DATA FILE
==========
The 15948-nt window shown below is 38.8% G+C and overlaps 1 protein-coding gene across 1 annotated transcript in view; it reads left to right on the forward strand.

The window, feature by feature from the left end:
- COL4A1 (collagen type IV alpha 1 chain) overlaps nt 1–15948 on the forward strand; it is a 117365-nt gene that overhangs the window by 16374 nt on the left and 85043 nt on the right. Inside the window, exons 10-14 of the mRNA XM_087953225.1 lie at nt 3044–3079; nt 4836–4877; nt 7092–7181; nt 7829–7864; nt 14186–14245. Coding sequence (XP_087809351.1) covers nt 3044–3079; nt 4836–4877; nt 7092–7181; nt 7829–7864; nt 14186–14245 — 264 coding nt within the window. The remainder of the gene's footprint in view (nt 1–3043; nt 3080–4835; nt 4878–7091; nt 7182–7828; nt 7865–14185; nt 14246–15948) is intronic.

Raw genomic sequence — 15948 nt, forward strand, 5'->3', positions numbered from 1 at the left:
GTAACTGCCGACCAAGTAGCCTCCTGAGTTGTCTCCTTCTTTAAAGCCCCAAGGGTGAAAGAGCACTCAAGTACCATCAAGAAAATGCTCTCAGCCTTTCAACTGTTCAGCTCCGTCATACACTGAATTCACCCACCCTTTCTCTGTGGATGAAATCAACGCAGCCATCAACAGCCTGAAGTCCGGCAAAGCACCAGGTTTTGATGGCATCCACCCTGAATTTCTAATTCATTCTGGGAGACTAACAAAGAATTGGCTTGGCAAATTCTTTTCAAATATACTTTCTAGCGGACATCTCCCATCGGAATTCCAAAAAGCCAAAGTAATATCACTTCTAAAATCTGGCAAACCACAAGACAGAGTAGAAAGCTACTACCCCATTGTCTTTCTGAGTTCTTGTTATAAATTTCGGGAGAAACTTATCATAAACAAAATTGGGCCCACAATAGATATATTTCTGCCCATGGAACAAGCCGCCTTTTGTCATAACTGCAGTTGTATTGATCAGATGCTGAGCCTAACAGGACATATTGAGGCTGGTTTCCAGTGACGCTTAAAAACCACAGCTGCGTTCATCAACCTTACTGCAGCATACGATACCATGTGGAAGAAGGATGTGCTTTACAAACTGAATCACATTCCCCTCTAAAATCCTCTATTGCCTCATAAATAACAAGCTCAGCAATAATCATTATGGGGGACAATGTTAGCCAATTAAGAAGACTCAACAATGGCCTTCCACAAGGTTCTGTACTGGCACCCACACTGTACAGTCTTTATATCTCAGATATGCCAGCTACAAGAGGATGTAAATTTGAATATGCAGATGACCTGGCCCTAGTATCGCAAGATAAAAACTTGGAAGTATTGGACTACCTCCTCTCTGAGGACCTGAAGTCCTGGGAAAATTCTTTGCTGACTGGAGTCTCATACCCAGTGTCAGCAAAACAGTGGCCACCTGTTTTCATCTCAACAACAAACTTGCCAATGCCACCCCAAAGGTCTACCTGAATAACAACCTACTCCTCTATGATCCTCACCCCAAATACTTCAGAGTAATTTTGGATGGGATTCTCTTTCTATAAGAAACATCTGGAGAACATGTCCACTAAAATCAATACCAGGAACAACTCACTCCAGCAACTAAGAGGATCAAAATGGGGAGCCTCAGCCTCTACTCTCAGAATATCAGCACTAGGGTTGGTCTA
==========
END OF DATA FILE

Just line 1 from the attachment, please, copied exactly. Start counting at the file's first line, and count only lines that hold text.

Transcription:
The 15948-nt window shown below is 38.8% G+C and overlaps 1 protein-coding gene across 1 annotated transcript in view; it reads left to right on the forward strand.